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Marcus T's Blog on Windows Automation, Scripting, Testing and Anything Else

I suppose cracks are an occupational hazard. Sooner or later someone is going to crack your software. It is just a fact of life. There's actually no way to prevent it. Some protection methods are better than others but the best hackers will always find a way round them. There's a limit to how much time should be spent on beefing up protection that can never be 100% secure anyway.

But cracks can be dangerous. Many contain viruses or Trojans. The hacker will insert malicious code and the cracked software becomes a trojan horse for the unwitting and will infest their computer. Even those that don't have viruses in them may have problems. Sometimes the hacker may miss hidden protection mechanisms which don't manifest themselves clearly. When these surface the software is likely to crash and could potentially harm your computer. The crack could cause instability due to insecure modifications to the executable. It is therefore unwise to rely on cracked software. Furthermore, don't expect to get support from the developer if you are using illegally obtained software.

How can you tell if the software you have downloaded is cracked? First, look to see if the Digital Signature is intact. Right click on the file in Windows Explorer. Is there a Digital Signature tab? For example you will see MJT Net Ltd in the list of signatures if you right click on the Macro Scheduler executable. If the file has been tampered with in some way the signature won't be there. Without the signature Windows XP will pop up warnings when you try to run it. If the signature is not there it means someone has modified the executable and it could therefore be buggy or virus ridden. Delete it and download the authorised version from the official source instead.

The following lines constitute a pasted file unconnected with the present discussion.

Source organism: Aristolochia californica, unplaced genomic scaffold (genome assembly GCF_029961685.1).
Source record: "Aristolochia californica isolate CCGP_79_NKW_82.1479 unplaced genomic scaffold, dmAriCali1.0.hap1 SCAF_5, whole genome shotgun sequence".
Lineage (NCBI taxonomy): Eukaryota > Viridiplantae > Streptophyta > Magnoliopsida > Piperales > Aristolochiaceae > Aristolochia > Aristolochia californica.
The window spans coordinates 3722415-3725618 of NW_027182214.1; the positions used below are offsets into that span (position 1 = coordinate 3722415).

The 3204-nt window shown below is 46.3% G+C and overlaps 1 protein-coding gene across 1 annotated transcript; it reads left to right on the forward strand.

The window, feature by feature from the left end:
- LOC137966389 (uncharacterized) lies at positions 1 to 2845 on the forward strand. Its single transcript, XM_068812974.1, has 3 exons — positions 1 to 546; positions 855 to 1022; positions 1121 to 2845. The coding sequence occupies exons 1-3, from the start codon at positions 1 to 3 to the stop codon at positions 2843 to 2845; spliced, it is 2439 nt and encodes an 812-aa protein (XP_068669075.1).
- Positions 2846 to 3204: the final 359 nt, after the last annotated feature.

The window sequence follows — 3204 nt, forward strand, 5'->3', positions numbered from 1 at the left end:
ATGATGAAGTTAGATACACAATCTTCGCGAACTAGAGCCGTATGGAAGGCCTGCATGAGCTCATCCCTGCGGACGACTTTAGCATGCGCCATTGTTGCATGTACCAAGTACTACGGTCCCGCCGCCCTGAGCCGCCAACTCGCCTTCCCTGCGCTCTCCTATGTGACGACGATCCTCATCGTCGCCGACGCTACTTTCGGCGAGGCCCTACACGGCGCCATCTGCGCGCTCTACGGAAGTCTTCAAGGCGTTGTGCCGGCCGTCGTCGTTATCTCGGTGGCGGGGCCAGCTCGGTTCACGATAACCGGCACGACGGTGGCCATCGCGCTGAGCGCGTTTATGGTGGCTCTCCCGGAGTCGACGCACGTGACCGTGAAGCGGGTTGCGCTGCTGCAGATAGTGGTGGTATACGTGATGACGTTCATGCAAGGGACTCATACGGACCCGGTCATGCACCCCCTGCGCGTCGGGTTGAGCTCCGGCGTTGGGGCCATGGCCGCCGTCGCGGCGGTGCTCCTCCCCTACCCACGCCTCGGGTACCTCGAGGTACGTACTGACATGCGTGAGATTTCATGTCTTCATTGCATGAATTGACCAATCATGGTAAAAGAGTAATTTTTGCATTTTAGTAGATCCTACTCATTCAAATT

What really annoys me about hackers is not their ability to hack the software itself. Ethical hackers tell you they have circumvented the protection but do nothing more. They deserve respect for their abilities. But those that then post the software on download sites deserve nothing. These people are potentially stealing developers' livelihoods. What they often don't consider is who is behind the software they have cracked. Not all developers are huge, faceless corporations like Microsoft. Many developers are small companies, working long hours to pay their mortgages and bills. People like us. Small companies who develop their wares to make an honest buck and ensure the security and safety of their families. Not rich people. Ordinary people selling their software to make ends meet. By hacking our software and making it available to people on the web hackers are sending the message that it is alright to take income away from us. I ask you - what have we ever done to these people? What makes them think it is alright to take income away from us honest, hard working people?

A far more worrying trend is the increase in credit card fraud, and fully registered versions of software appearing on file download sites and file sharing networks. Why bother trying to hack software when all you need to do is buy the full version with a stolen credit card and then give it away? But if you ever find full versions on file sharing networks consider how it got there. Credit card fraud is organised crime. Stolen credit card numbers are obtained/sourced by networks of organised criminals. One thing is for sure - these people don't just deal in stolen credit cards. They are often involved in far worse - drug trafficking, people smuggling, violent crime etc. Ok, the person that used the stolen credit card to obtain the software might not be one of these people. But chances are the credit card was obtained by someone who is, or at the very least is linked to someone who is.

So next time you consider downloading an illegal copy of some piece of software, think about how it got there. Think about what you are endorsing and who you are supporting. Think about the ordinary software author who works hard every day, just like you do, to pay his mortgage. And think about the victims of those that steal credit cards - ordinary people just like you. Posted on Tuesday, August 1, 2006 10:58 AM | Back to top



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